Historic bookkeeping record suggests Washington's horse fell in water near iconic Bull's Covered Bridge
One of Gen. George Washington's horses may have fallen into the water at the site of an iconic covered bridge in Connecticut, according to a historical expense sheet kept by the first U.S. president.
There's a lot of history around Bull's Covered Bridge in Kent, Connecticut, according to local historian Peter Vermilyea.
"It was primarily used to get products across the Housatonic out to places like Poughkeepsie, and then during the Revolutionary War, it became very important to get supplies out to the Continental Army into Newburgh and the Hudson Highlands," he says.
Washington's horse allegedly fell into the river at Bull's Bridge during a late time in the Revolutionary War.
Vermilyea says Washington kept a very detailed expense book in what he paid for out of his pocket, and what he wished to be reimbursed for during the war. In the book, Washington writes as an expense that a horse was taken out of the river at Mr. Bull's bridge.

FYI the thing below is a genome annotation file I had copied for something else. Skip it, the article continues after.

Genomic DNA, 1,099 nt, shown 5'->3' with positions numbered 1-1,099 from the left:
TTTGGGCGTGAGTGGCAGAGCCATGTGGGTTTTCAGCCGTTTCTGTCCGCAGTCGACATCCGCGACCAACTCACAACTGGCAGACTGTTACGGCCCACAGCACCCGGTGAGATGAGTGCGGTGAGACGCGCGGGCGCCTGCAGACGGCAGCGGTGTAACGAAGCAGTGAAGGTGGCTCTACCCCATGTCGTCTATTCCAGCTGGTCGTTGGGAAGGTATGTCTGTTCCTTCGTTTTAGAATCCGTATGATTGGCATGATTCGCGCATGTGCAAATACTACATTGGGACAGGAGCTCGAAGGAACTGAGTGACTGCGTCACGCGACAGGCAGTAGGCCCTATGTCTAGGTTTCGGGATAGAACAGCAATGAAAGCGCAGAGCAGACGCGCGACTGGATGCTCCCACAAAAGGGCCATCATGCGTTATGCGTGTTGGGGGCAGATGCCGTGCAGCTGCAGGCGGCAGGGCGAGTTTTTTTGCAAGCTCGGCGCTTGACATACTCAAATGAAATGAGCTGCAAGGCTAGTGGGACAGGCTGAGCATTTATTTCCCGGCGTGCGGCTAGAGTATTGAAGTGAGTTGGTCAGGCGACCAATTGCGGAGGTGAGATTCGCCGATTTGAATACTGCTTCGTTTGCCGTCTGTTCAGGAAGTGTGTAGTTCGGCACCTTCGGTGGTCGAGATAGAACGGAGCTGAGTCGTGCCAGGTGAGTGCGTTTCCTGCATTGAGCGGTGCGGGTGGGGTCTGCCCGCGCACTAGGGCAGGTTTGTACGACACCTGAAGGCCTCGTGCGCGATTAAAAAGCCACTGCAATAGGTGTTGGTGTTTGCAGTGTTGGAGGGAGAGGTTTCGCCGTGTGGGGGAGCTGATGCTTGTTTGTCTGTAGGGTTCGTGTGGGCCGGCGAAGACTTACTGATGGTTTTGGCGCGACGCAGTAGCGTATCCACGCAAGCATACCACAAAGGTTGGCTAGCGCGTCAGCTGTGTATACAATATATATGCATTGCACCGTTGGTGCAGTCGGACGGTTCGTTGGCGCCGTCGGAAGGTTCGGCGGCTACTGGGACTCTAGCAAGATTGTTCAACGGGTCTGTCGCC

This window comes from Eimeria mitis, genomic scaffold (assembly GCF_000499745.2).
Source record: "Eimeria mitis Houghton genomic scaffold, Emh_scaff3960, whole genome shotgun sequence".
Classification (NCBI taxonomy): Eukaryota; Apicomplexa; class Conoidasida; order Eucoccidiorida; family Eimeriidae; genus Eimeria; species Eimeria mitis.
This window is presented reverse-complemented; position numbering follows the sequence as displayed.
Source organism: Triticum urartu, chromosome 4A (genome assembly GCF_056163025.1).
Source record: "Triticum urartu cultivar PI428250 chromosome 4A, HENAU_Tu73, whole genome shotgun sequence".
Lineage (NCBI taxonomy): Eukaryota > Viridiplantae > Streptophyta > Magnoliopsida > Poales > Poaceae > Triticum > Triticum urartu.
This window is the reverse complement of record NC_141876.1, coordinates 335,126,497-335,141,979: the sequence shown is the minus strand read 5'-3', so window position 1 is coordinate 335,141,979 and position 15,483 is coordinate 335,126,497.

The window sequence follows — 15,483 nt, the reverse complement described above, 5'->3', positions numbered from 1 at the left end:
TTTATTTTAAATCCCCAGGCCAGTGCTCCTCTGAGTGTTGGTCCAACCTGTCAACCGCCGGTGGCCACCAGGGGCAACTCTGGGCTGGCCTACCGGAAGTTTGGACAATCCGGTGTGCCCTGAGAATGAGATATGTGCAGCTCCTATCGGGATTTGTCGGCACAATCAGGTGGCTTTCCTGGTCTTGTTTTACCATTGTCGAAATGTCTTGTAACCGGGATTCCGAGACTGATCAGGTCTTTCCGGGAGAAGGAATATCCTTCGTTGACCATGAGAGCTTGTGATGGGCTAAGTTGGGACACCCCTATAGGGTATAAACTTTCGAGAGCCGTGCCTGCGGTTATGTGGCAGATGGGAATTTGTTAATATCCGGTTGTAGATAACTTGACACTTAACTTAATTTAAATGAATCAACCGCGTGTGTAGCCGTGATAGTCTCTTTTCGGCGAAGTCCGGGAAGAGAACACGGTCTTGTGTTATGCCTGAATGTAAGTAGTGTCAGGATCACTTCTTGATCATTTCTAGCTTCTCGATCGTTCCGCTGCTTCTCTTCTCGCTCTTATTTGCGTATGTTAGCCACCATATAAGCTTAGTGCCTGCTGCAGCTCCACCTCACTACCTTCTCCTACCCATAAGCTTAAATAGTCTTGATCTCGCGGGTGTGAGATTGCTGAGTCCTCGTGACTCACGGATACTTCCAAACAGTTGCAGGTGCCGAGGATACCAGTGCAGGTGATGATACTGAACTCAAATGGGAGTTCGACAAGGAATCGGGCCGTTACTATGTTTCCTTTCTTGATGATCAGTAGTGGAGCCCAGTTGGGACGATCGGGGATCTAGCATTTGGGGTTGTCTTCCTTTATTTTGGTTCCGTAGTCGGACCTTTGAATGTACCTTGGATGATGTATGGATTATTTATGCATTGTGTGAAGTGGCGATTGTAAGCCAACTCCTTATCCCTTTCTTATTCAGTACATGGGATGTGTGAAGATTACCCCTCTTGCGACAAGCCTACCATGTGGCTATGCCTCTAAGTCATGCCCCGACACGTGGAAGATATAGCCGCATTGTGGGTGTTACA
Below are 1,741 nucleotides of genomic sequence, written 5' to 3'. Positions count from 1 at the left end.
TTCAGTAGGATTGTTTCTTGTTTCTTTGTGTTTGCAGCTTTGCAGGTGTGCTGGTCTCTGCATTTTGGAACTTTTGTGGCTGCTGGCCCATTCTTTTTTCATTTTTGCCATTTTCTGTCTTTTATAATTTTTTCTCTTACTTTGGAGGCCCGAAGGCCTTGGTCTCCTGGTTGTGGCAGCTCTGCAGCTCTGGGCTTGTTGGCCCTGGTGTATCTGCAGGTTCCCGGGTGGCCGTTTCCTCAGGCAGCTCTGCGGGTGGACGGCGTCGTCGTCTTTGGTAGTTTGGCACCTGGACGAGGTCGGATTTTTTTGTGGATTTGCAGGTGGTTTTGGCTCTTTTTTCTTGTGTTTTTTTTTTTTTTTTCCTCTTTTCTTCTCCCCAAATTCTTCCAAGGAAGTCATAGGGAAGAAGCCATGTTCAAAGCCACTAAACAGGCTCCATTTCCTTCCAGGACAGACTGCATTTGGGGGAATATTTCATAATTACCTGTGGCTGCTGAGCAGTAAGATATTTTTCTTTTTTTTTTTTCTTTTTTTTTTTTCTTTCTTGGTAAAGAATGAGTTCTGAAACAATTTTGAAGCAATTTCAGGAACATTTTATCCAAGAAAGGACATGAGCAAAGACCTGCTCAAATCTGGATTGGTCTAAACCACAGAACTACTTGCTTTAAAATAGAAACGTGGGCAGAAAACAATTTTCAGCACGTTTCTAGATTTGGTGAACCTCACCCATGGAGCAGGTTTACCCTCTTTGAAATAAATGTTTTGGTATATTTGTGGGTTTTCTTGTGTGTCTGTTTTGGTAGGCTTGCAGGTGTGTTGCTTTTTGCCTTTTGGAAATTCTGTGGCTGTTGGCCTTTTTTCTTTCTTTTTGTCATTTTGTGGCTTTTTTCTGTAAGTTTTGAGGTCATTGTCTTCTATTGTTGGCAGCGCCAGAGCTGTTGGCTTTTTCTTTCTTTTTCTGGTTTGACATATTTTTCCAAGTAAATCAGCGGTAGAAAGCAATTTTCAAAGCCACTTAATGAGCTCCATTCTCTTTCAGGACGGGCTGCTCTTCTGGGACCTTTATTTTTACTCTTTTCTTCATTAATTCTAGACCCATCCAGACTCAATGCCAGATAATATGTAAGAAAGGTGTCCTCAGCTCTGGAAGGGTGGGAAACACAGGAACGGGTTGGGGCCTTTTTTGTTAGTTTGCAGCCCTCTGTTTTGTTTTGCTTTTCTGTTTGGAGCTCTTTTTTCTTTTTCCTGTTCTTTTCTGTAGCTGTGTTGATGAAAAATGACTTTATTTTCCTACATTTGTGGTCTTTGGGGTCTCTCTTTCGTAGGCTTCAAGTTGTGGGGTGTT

However, Vermilyea says the alleged incident involving the horse is not fully documented.
"Washington comes through the area a couple of times, but he is with the French Gen. Rochambeau and it's around the time of the battle of Yorktown," Vermilyea says. "But there's no documentation that says it was Washington's horse."
Today, Bull's Bridge attracts visitors from all over the area, especially during the fall, Vermilyea says.
"There are few things that speak to the charm of New England like covered bridges," he says.